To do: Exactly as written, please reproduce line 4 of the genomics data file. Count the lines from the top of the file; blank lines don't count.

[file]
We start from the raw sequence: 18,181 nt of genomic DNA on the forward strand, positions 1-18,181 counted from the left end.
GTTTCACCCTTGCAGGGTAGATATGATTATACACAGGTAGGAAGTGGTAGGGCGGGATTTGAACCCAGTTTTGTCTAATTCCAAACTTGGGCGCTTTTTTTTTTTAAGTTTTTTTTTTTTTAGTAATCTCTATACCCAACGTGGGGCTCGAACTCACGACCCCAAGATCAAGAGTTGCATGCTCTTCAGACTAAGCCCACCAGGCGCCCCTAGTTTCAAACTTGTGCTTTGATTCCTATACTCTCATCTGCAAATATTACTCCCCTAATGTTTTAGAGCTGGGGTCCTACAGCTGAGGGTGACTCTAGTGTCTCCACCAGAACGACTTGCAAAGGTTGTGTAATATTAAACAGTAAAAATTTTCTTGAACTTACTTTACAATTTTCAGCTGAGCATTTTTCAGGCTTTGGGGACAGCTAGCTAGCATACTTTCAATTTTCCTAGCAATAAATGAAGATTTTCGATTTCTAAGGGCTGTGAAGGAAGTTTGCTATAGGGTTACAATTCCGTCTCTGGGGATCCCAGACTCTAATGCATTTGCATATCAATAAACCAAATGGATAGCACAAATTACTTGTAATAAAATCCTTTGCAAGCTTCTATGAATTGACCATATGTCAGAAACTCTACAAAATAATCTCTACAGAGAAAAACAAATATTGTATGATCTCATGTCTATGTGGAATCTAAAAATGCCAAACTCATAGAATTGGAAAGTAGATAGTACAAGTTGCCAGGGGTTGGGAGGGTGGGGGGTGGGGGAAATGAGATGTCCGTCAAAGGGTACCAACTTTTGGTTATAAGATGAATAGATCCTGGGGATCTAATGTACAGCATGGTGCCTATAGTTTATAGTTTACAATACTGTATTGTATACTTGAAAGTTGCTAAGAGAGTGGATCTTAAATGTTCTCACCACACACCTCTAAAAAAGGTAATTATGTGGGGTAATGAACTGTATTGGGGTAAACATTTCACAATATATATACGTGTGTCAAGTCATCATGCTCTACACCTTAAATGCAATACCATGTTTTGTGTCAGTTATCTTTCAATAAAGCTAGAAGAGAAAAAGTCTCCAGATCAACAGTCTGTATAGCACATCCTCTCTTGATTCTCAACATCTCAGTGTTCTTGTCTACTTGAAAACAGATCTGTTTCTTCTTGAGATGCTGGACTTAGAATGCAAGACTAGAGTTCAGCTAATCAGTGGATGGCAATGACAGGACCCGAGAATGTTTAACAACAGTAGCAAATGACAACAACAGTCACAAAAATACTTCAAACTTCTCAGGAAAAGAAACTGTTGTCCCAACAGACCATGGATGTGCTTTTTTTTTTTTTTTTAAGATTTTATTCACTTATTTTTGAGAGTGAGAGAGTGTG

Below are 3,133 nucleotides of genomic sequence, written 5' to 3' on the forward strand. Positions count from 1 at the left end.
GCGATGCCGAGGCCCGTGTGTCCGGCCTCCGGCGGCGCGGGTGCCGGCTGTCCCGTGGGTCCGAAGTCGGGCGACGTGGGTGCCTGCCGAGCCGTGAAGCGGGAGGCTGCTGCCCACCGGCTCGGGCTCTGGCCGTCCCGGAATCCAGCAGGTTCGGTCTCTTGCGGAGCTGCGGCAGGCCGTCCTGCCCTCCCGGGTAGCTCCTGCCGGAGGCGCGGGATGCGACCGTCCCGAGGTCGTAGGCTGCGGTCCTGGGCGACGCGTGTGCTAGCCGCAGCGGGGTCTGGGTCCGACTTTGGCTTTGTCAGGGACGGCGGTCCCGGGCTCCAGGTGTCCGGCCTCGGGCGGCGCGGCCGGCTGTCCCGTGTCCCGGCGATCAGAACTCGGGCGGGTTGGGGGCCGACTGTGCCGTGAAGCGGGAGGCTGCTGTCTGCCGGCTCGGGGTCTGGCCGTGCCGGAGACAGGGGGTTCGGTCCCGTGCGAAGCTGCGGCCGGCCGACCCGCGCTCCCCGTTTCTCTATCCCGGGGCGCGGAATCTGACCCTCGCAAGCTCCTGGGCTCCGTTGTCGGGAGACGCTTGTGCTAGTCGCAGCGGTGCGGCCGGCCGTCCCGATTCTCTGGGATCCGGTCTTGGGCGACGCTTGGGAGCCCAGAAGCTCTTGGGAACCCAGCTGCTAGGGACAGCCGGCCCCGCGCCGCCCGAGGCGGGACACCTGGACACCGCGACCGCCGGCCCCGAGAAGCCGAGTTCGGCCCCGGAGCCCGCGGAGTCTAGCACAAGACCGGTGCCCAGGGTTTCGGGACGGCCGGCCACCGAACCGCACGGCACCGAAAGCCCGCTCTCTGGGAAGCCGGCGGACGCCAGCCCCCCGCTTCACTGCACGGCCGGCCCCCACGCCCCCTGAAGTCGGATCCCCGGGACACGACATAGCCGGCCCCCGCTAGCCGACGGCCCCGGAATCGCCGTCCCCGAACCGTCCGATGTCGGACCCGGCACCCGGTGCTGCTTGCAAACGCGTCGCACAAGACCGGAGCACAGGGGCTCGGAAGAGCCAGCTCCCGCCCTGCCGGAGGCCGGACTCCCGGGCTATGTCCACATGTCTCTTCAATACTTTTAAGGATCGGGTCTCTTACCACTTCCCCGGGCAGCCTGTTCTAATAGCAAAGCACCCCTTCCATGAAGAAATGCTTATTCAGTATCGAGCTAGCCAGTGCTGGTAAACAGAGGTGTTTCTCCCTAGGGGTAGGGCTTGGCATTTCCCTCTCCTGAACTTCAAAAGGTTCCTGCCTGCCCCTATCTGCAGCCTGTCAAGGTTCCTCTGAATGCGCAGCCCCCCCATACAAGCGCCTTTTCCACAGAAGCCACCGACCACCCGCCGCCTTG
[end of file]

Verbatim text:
GCGATGCCGAGGCCCGTGTGTCCGGCCTCCGGCGGCGCGGGTGCCGGCTGTCCCGTGGGTCCGAAGTCGGGCGACGTGGGTGCCTGCCGAGCCGTGAAGCGGGAGGCTGCTGCCCACCGGCTCGGGCTCTGGCCGTCCCGGAATCCAGCAGGTTCGGTCTCTTGCGGAGCTGCGGCAGGCCGTCCTGCCCTCCCGGGTAGCTCCTGCCGGAGGCGCGGGATGCGACCGTCCCGAGGTCGTAGGCTGCGGTCCTGGGCGACGCGTGTGCTAGCCGCAGCGGGGTCTGGGTCCGACTTTGGCTTTGTCAGGGACGGCGGTCCCGGGCTCCAGGTGTCCGGCCTCGGGCGGCGCGGCCGGCTGTCCCGTGTCCCGGCGATCAGAACTCGGGCGGGTTGGGGGCCGACTGTGCCGTGAAGCGGGAGGCTGCTGTCTGCCGGCTCGGGGTCTGGCCGTGCCGGAGACAGGGGGTTCGGTCCCGTGCGAAGCTGCGGCCGGCCGACCCGCGCTCCCCGTTTCTCTATCCCGGGGCGCGGAATCTGACCCTCGCAAGCTCCTGGGCTCCGTTGTCGGGAGACGCTTGTGCTAGTCGCAGCGGTGCGGCCGGCCGTCCCGATTCTCTGGGATCCGGTCTTGGGCGACGCTTGGGAGCCCAGAAGCTCTTGGGAACCCAGCTGCTAGGGACAGCCGGCCCCGCGCCGCCCGAGGCGGGACACCTGGACACCGCGACCGCCGGCCCCGAGAAGCCGAGTTCGGCCCCGGAGCCCGCGGAGTCTAGCACAAGACCGGTGCCCAGGGTTTCGGGACGGCCGGCCACCGAACCGCACGGCACCGAAAGCCCGCTCTCTGGGAAGCCGGCGGACGCCAGCCCCCCGCTTCACTGCACGGCCGGCCCCCACGCCCCCTGAAGTCGGATCCCCGGGACACGACATAGCCGGCCCCCGCTAGCCGACGGCCCCGGAATCGCCGTCCCCGAACCGTCCGATGTCGGACCCGGCACCCGGTGCTGCTTGCAAACGCGTCGCACAAGACCGGAGCACAGGGGCTCGGAAGAGCCAGCTCCCGCCCTGCCGGAGGCCGGACTCCCGGGCTATGTCCACATGTCTCTTCAATACTTTTAAGGATCGGGTCTCTTACCACTTCCCCGGGCAGCCTGTTCTAATAGCAAAGCACCCCTTCCATGAAGAAATGCTTATTCAGTATCGAGCTAGCCAGTGCTGGTAAACAGAGGTGTTTCTCCCTAGGGGTAGGGCTTGGCATTTCCCTCTCCTGAACTTCAAAAGGTTCCTGCCTGCCCCTATCTGCAGCCTGTCAAGGTTCCTCTGAATGCGCAGCCCCCCCATACAAGCGCCTTTTCCACAGAAGCCACCGACCACCCGCCGCCTTG